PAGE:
Wednesday, August 22, 2007

Every spring, they come. Sarong wearing boys, dread-naughted girls, tanned and wiry youths with powerful arms. If you didn't know better, you'd swear you'd stumbled on a Grateful Dead concert. All in all, it is sort of like a Grateful Dead or Rainbow gathering...except with paddles and life preservers and kayaks.

It's the invasion of the River Guides. They are usually accompanied by an undercover DEA or TBI agent or two...just to keep all the young folks honest. 'Cause, you know how rambunctious the young folk can get. And indeed, somebody falls victim to injudicious rambunctiousness every summer and is led away in cuffs.

Professional river guides are a rare and unique breed. They arrive from all corners of the states and travel around the country supplying skilled whitewater rafting services to rafting companies from Oregon to North Carolina. If they are lucky, the rafting company will provide lodging for them, but they are just as likely to live out of their vehicles. It's a rough life with no insurance, no benefits, no security, low pay but lots of fun and adventure. If the water is white and high, you will find them there.

Our little town of Hartford, brings in millions of dollars in tourism revenue every year from white water rafting. Indeed there are more rafting companies in Hartford than any other sort of business. They are the only reason they let us keep our tiny post office. So, it was distressing when the rumors started flying around about the rafting season ending early due to the drought. I noticed that the crowd at the Pigeon River Smokehouse had cleared considerably and I started asking questions.

The first I heard, was that the rafting companies were going to operate on a contingency basis. If there was rain, they might possibly run trips. Then I heard that many of the companies were being forced to refund reservation deposits. Finally, Friend Scott was asked by his cousin, one of the few local guides, to help him move from one of the rafting lodging houses. According to Scott's cousin, the rafting is done for the summer.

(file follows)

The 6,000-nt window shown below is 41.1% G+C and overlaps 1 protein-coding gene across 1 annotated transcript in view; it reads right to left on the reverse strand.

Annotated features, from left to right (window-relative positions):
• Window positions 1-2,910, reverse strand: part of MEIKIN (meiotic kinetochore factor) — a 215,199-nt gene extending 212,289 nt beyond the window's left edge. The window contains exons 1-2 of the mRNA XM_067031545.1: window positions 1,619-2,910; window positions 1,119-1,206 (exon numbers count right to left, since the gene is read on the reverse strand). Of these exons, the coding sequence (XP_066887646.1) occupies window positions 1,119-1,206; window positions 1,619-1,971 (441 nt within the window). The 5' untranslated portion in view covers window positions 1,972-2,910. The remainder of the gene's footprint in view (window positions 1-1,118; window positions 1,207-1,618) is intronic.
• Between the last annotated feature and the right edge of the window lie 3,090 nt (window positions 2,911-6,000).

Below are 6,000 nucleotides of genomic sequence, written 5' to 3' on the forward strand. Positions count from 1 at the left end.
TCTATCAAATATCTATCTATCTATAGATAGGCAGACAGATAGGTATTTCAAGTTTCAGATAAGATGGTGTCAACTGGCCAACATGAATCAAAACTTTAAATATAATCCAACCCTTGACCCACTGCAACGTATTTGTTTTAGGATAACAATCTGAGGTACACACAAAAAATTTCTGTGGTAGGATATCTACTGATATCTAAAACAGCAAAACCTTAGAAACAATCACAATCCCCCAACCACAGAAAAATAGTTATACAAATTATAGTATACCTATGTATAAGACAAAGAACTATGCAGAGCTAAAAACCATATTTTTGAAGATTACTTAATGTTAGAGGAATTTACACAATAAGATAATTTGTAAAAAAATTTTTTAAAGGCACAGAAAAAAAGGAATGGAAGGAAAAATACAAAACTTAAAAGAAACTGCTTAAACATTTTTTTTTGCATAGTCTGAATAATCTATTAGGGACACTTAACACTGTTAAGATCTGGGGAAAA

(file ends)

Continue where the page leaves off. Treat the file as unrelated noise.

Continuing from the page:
The problem is with the Waterville Dam that releases the water that creates our stage II - IV rapids. It is said that the river needs to rise 180 feet for the rapids to come back. We are going to need some serious rain for that to happen. And it looks like they are laying off the seasonal river guides.

Lets hope these guys can find wetter places to finish the summer's employment. And lets hope the rains in September will rescue our rafting companies and provide a nice fall run. If the weather is good, they sometimes run through October and, all hope is not lost.


  1. Maridmitch said...
    And we're getting buckets of rainfall here in Iowa. Go figure!
    Tossing Pebbles in the Stream said...
    Still lots of water here in Canada, and some pretty spectacular rivers you want to head for the Arctic Ocean.

    I have always wanted to take the rafting trip on the Ottawa River, then again I don't like to feel terror!
    Anonymous said...
    They needn't bother coming over here to Hot Springs---our river rats seem to be spending an awful lot of time at the Paddler's Pub these days (which is way more dangerous than rafting---food poisoning anyone?).

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